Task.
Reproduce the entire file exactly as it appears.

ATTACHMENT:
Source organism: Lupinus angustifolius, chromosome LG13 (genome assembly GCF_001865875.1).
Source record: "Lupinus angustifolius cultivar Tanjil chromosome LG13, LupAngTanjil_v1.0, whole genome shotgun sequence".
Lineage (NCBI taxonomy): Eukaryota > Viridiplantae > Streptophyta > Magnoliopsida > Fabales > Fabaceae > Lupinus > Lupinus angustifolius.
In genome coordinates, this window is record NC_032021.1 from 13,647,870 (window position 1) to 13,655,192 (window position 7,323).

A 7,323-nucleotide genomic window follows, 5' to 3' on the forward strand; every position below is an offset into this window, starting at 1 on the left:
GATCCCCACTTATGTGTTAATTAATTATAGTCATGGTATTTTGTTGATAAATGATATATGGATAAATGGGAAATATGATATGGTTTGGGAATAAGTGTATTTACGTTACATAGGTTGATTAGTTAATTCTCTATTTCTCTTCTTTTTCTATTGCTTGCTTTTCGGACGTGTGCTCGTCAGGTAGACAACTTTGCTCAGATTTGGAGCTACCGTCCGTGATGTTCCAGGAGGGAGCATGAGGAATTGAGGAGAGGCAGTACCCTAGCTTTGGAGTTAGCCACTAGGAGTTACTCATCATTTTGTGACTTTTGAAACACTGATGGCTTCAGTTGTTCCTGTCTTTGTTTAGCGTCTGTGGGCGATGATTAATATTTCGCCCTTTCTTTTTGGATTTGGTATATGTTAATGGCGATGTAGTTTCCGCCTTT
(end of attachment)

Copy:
Source organism: Lupinus angustifolius, chromosome LG13 (genome assembly GCF_001865875.1).
Source record: "Lupinus angustifolius cultivar Tanjil chromosome LG13, LupAngTanjil_v1.0, whole genome shotgun sequence".
Lineage (NCBI taxonomy): Eukaryota > Viridiplantae > Streptophyta > Magnoliopsida > Fabales > Fabaceae > Lupinus > Lupinus angustifolius.
In genome coordinates, this window is record NC_032021.1 from 13,647,870 (window position 1) to 13,655,192 (window position 7,323).

A 7,323-nucleotide genomic window follows, 5' to 3' on the forward strand; every position below is an offset into this window, starting at 1 on the left:
GATCCCCACTTATGTGTTAATTAATTATAGTCATGGTATTTTGTTGATAAATGATATATGGATAAATGGGAAATATGATATGGTTTGGGAATAAGTGTATTTACGTTACATAGGTTGATTAGTTAATTCTCTATTTCTCTTCTTTTTCTATTGCTTGCTTTTCGGACGTGTGCTCGTCAGGTAGACAACTTTGCTCAGATTTGGAGCTACCGTCCGTGATGTTCCAGGAGGGAGCATGAGGAATTGAGGAGAGGCAGTACCCTAGCTTTGGAGTTAGCCACTAGGAGTTACTCATCATTTTGTGACTTTTGAAACACTGATGGCTTCAGTTGTTCCTGTCTTTGTTTAGCGTCTGTGGGCGATGATTAATATTTCGCCCTTTCTTTTTGGATTTGGTATATGTTAATGGCGATGTAGTTTCCGCCTTT